If you have ever stepped out on your patio on a quietly cool evening during the winter months and caught a whiff of the most fragrant of blooms, chances are it is a fruit blossom you have smelled. Offering an aromatic treat for your senses, the winter months are also the months in which your neighbors can be seen dropping off large bags of oranges, grapefruits, and lemons, and the scent of their blooms will make you feel as if all is right in the world. On the off chance you don’t have a neighborhood full of friendly sorts ready to share their natural treasures, or supposing that your backyard isn’t full of trees heavy with fruit, this guide to desert fruit trees will help you decide which flavor of Arizona fruits you want in your own oasis!
Mimosas Made With Arizona Fruits for Breakfast
Whether you doctor up your juice with a healthy dose of champagne or stick with the virgin version, using fresh squeezed oranges picked from your tree will ensure that you never drink juice any other way! Orange trees are popular here in Arizona, growing well in our desert climate, especially if planted in areas that are safe from wind and power lines. Preferring full sun and requiring care during the rare frost season, soil that drains well is also important to the health and wellbeing of your tree filled with Vitamin C. Blood oranges, tangelos, and tangerines also do well in the desert, so plant an orchard if you like!
As you might expect, oranges aren’t the only citrus trees that will thrive in your backyard. Offering a tart deliciousness to your homemade lemonade and loving desert life, Arizona lemons often grow much larger than the standard grapefruit, ensuring that as long as they are in season, your tea will always have lemon slices and your lemonade will spoil you against all other beverages! Meyer lemons are the exception to the size rule, however, producing smaller, rounder lemons that have a unique taste you will love. Requiring the same soil, sun, and watering schedule as oranges, the lemon tree is guaranteed to brighten up your yard.
You’re Not in Georgia Anymore
Although peaches are primarily considered a fruit tree that only thrives in the state of Georgia, you may be surprised that they do especially well right here in your Phoenix hometown! Now is the perfect time to plant a bare root peach tree, surviving best when planted in January, but container plants do best when planted in the fall or spring. Offering a large selection of varieties that love the desert as much as you do, harvesting peaches is best done between the months of April and August, depending on which variety you choose to plant.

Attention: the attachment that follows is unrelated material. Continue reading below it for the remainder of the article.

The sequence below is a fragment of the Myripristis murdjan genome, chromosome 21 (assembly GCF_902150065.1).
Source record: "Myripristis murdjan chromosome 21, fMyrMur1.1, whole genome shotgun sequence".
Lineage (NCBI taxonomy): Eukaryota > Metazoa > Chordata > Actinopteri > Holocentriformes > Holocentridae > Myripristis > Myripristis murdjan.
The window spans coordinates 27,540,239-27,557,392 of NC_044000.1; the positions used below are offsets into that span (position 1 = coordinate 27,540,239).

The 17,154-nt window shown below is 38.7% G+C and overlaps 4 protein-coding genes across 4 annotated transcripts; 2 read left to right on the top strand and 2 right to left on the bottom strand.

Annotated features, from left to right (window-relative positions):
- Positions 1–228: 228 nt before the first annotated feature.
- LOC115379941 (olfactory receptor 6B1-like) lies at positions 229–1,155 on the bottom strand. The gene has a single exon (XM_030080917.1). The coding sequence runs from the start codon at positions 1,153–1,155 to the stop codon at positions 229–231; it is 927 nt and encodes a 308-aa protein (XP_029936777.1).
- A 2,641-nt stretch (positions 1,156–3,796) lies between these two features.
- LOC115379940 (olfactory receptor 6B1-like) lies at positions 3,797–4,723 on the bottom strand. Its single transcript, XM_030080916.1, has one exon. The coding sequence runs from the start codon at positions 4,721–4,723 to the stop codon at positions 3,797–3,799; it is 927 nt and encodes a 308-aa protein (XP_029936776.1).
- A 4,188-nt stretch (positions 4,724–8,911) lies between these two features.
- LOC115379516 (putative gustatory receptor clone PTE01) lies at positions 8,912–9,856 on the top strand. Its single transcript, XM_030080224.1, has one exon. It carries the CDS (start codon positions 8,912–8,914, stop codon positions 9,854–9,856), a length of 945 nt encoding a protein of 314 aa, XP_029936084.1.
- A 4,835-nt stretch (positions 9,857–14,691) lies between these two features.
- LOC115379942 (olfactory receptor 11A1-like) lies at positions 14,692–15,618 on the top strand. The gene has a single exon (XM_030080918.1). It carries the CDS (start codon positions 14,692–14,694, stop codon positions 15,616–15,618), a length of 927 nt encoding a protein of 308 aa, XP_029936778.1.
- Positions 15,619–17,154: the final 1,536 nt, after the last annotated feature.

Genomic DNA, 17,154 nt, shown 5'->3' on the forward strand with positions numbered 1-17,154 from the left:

Keep the Doctor Away
During these troubled times, we are all looking to stay away from the doctor as much as possible, and traditionally, an apple a day does the trick! You can have as many apples as your stomach can handle, however, when you plant an apple tree in your yard, but only two varieties will do well in the Phoenix area. We are in the hottest of zones, which means that if you want your tree to thrive, the Dorsett golden apple tree and the Anna apple tree are your best options. Ensure that the soil has the proper pH balance and that your tree faces north or east so it can get as much sun as proper, and your grandma’s apple pie will be cooling on your windowsill before you know it!
What Is Plum Pudding?
Ironically, the traditional dessert known as plum pudding has never had any plums in it, but if you have a liking for plums in all their forms, the plum tree will blossom in your yard! Just as with peaches, the best time to plant container trees is in the fall and spring, but if you are using the bare root, January is the perfect time to do so! There are five different types of plums that will survive in the desert, giving you plenty of options, and they can be harvested between the months of May and June. It is important to water them frequently while they are establishing roots, but the schedule can be lessened after they are firmly rooted.
Pomegranates for the Win
Pomegranates are absolutely one of our favorite fruits, and they are also ones that thrive in the dry heat of the desert! Plant them in the spring or fall and harvest them anytime from October to December and the last two months of the year will be filled with an unending supply of pomegranate margaritas. Preferring full sun and a light layer of compost in the spring, the colorful and sweet fruit promises to become your greatest obsession!
Choose New Image Landscape and Pools
You deserve your own oasis in the desert. Give us a call today and let’s get started on your personal fruit tree orchard!